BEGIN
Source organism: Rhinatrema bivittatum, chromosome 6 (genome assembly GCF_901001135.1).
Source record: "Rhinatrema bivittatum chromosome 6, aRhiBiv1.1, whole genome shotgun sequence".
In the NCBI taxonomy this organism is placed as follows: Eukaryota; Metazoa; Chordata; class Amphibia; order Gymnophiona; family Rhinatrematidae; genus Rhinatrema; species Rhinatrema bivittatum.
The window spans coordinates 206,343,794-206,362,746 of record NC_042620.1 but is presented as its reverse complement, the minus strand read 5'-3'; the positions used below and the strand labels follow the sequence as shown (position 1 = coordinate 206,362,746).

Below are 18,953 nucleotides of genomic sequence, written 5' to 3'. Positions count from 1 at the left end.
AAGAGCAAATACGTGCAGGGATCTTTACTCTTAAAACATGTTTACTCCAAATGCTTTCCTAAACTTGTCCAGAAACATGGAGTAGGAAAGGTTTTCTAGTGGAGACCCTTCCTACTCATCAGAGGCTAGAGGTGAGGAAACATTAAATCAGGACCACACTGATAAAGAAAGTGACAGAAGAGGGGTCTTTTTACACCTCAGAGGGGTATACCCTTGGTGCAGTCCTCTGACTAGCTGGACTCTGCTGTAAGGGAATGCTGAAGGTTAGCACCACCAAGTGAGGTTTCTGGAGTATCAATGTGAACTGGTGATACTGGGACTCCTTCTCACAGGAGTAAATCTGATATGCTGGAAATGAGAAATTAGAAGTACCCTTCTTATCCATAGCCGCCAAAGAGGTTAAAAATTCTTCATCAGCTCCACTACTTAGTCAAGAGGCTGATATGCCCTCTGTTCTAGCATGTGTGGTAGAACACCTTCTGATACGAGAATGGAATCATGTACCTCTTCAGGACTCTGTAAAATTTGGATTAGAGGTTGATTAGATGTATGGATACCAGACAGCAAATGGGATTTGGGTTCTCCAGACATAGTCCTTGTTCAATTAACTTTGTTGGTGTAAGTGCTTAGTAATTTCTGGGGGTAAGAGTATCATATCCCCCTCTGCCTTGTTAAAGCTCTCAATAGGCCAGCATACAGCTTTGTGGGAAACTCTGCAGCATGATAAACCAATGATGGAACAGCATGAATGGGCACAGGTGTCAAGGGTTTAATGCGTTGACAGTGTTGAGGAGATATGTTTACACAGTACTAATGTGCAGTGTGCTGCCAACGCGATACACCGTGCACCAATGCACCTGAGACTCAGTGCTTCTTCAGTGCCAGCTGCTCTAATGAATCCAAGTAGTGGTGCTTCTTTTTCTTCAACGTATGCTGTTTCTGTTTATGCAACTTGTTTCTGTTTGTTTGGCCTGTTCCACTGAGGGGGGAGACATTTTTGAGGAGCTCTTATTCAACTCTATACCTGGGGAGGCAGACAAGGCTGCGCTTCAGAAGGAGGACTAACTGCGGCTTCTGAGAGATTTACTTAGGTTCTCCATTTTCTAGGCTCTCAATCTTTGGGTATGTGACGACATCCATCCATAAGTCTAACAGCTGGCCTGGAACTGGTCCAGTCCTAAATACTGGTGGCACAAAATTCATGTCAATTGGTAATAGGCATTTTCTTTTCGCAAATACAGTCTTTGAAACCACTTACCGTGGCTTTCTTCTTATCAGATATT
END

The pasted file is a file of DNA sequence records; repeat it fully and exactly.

Source organism: Rhinatrema bivittatum, chromosome 6 (genome assembly GCF_901001135.1).
Source record: "Rhinatrema bivittatum chromosome 6, aRhiBiv1.1, whole genome shotgun sequence".
In the NCBI taxonomy this organism is placed as follows: Eukaryota; Metazoa; Chordata; class Amphibia; order Gymnophiona; family Rhinatrematidae; genus Rhinatrema; species Rhinatrema bivittatum.
The window spans coordinates 206,343,794-206,362,746 of record NC_042620.1 but is presented as its reverse complement, the minus strand read 5'-3'; the positions used below and the strand labels follow the sequence as shown (position 1 = coordinate 206,362,746).

Below are 18,953 nucleotides of genomic sequence, written 5' to 3'. Positions count from 1 at the left end.
AAGAGCAAATACGTGCAGGGATCTTTACTCTTAAAACATGTTTACTCCAAATGCTTTCCTAAACTTGTCCAGAAACATGGAGTAGGAAAGGTTTTCTAGTGGAGACCCTTCCTACTCATCAGAGGCTAGAGGTGAGGAAACATTAAATCAGGACCACACTGATAAAGAAAGTGACAGAAGAGGGGTCTTTTTACACCTCAGAGGGGTATACCCTTGGTGCAGTCCTCTGACTAGCTGGACTCTGCTGTAAGGGAATGCTGAAGGTTAGCACCACCAAGTGAGGTTTCTGGAGTATCAATGTGAACTGGTGATACTGGGACTCCTTCTCACAGGAGTAAATCTGATATGCTGGAAATGAGAAATTAGAAGTACCCTTCTTATCCATAGCCGCCAAAGAGGTTAAAAATTCTTCATCAGCTCCACTACTTAGTCAAGAGGCTGATATGCCCTCTGTTCTAGCATGTGTGGTAGAACACCTTCTGATACGAGAATGGAATCATGTACCTCTTCAGGACTCTGTAAAATTTGGATTAGAGGTTGATTAGATGTATGGATACCAGACAGCAAATGGGATTTGGGTTCTCCAGACATAGTCCTTGTTCAATTAACTTTGTTGGTGTAAGTGCTTAGTAATTTCTGGGGGTAAGAGTATCATATCCCCCTCTGCCTTGTTAAAGCTCTCAATAGGCCAGCATACAGCTTTGTGGGAAACTCTGCAGCATGATAAACCAATGATGGAACAGCATGAATGGGCACAGGTGTCAAGGGTTTAATGCGTTGACAGTGTTGAGGAGATATGTTTACACAGTACTAATGTGCAGTGTGCTGCCAACGCGATACACCGTGCACCAATGCACCTGAGACTCAGTGCTTCTTCAGTGCCAGCTGCTCTAATGAATCCAAGTAGTGGTGCTTCTTTTTCTTCAACGTATGCTGTTTCTGTTTATGCAACTTGTTTCTGTTTGTTTGGCCTGTTCCACTGAGGGGGGAGACATTTTTGAGGAGCTCTTATTCAACTCTATACCTGGGGAGGCAGACAAGGCTGCGCTTCAGAAGGAGGACTAACTGCGGCTTCTGAGAGATTTACTTAGGTTCTCCATTTTCTAGGCTCTCAATCTTTGGGTATGTGACGACATCCATCCATAAGTCTAACAGCTGGCCTGGAACTGGTCCAGTCCTAAATACTGGTGGCACAAAATTCATGTCAATTGGTAATAGGCATTTTCTTTTCGCAAATACAGTCTTTGAAACCACTTACCGTGGCTTTCTTCTTATCAGATATT